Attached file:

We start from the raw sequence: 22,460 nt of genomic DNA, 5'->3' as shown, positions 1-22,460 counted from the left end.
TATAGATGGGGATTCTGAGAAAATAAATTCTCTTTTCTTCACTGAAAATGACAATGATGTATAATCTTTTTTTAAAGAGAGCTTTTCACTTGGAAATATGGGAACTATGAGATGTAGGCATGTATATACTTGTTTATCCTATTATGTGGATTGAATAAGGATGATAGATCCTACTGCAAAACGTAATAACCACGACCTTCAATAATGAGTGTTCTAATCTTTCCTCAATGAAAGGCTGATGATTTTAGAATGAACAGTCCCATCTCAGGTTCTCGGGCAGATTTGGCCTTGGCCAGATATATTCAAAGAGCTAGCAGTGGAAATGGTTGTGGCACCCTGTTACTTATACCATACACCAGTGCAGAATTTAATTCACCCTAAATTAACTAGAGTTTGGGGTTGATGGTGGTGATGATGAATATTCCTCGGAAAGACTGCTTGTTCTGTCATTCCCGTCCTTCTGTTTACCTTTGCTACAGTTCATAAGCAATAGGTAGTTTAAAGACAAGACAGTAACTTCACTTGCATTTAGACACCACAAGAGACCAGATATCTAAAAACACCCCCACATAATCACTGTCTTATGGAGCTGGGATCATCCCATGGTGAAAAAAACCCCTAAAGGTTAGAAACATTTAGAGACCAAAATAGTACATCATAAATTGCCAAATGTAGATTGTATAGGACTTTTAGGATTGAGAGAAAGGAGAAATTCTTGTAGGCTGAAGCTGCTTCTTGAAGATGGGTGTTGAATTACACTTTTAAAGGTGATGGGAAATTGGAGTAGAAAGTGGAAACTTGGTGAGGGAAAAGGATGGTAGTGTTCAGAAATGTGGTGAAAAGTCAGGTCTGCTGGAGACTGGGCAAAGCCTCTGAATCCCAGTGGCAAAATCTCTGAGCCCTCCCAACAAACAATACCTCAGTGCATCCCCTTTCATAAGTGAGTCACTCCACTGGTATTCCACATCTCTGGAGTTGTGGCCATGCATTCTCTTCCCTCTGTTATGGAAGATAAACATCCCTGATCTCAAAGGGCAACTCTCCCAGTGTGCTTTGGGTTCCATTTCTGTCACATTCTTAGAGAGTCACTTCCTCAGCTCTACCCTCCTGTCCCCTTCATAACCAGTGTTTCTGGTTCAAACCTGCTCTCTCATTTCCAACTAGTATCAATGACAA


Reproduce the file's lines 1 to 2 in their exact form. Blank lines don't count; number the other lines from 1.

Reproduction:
We start from the raw sequence: 22,460 nt of genomic DNA, 5'->3' as shown, positions 1-22,460 counted from the left end.
TATAGATGGGGATTCTGAGAAAATAAATTCTCTTTTCTTCACTGAAAATGACAATGATGTATAATCTTTTTTTAAAGAGAGCTTTTCACTTGGAAATATGGGAACTATGAGATGTAGGCATGTATATACTTGTTTATCCTATTATGTGGATTGAATAAGGATGATAGATCCTACTGCAAAACGTAATAACCACGACCTTCAATAATGAGTGTTCTAATCTTTCCTCAATGAAAGGCTGATGATTTTAGAATGAACAGTCCCATCTCAGGTTCTCGGGCAGATTTGGCCTTGGCCAGATATATTCAAAGAGCTAGCAGTGGAAATGGTTGTGGCACCCTGTTACTTATACCATACACCAGTGCAGAATTTAATTCACCCTAAATTAACTAGAGTTTGGGGTTGATGGTGGTGATGATGAATATTCCTCGGAAAGACTGCTTGTTCTGTCATTCCCGTCCTTCTGTTTACCTTTGCTACAGTTCATAAGCAATAGGTAGTTTAAAGACAAGACAGTAACTTCACTTGCATTTAGACACCACAAGAGACCAGATATCTAAAAACACCCCCACATAATCACTGTCTTATGGAGCTGGGATCATCCCATGGTGAAAAAAACCCCTAAAGGTTAGAAACATTTAGAGACCAAAATAGTACATCATAAATTGCCAAATGTAGATTGTATAGGACTTTTAGGATTGAGAGAAAGGAGAAATTCTTGTAGGCTGAAGCTGCTTCTTGAAGATGGGTGTTGAATTACACTTTTAAAGGTGATGGGAAATTGGAGTAGAAAGTGGAAACTTGGTGAGGGAAAAGGATGGTAGTGTTCAGAAATGTGGTGAAAAGTCAGGTCTGCTGGAGACTGGGCAAAGCCTCTGAATCCCAGTGGCAAAATCTCTGAGCCCTCCCAACAAACAATACCTCAGTGCATCCCCTTTCATAAGTGAGTCACTCCACTGGTATTCCACATCTCTGGAGTTGTGGCCATGCATTCTCTTCCCTCTGTTATGGAAGATAAACATCCCTGATCTCAAAGGGCAACTCTCCCAGTGTGCTTTGGGTTCCATTTCTGTCACATTCTTAGAGAGTCACTTCCTCAGCTCTACCCTCCTGTCCCCTTCATAACCAGTGTTTCTGGTTCAAACCTGCTCTCTCATTTCCAACTAGTATCAATGACAA